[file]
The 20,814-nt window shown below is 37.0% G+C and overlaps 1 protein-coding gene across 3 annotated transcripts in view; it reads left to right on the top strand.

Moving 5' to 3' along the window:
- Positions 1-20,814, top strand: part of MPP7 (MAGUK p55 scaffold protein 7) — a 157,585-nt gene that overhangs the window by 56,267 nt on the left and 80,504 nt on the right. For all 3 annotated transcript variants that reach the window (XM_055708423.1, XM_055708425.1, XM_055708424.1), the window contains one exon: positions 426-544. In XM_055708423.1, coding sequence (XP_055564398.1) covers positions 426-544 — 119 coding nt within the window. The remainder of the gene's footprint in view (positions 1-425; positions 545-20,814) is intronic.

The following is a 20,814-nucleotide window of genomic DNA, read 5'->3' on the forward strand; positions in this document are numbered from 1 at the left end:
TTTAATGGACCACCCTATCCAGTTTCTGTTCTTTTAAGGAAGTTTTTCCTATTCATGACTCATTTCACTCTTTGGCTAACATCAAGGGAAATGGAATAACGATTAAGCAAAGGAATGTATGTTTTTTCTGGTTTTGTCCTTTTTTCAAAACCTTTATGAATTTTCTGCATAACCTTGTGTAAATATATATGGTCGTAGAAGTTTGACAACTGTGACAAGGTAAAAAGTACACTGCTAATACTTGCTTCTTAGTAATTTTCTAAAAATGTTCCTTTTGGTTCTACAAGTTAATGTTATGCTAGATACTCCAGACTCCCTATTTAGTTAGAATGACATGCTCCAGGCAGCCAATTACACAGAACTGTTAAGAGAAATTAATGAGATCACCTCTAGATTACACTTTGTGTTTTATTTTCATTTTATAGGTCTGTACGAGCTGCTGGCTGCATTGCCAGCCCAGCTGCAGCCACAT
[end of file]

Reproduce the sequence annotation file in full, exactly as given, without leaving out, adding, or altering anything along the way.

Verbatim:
The 20,814-nt window shown below is 37.0% G+C and overlaps 1 protein-coding gene across 3 annotated transcripts in view; it reads left to right on the top strand.

Moving 5' to 3' along the window:
- Positions 1-20,814, top strand: part of MPP7 (MAGUK p55 scaffold protein 7) — a 157,585-nt gene that overhangs the window by 56,267 nt on the left and 80,504 nt on the right. For all 3 annotated transcript variants that reach the window (XM_055708423.1, XM_055708425.1, XM_055708424.1), the window contains one exon: positions 426-544. In XM_055708423.1, coding sequence (XP_055564398.1) covers positions 426-544 — 119 coding nt within the window. The remainder of the gene's footprint in view (positions 1-425; positions 545-20,814) is intronic.

The following is a 20,814-nucleotide window of genomic DNA, read 5'->3' on the forward strand; positions in this document are numbered from 1 at the left end:
TTTAATGGACCACCCTATCCAGTTTCTGTTCTTTTAAGGAAGTTTTTCCTATTCATGACTCATTTCACTCTTTGGCTAACATCAAGGGAAATGGAATAACGATTAAGCAAAGGAATGTATGTTTTTTCTGGTTTTGTCCTTTTTTCAAAACCTTTATGAATTTTCTGCATAACCTTGTGTAAATATATATGGTCGTAGAAGTTTGACAACTGTGACAAGGTAAAAAGTACACTGCTAATACTTGCTTCTTAGTAATTTTCTAAAAATGTTCCTTTTGGTTCTACAAGTTAATGTTATGCTAGATACTCCAGACTCCCTATTTAGTTAGAATGACATGCTCCAGGCAGCCAATTACACAGAACTGTTAAGAGAAATTAATGAGATCACCTCTAGATTACACTTTGTGTTTTATTTTCATTTTATAGGTCTGTACGAGCTGCTGGCTGCATTGCCAGCCCAGCTGCAGCCACAT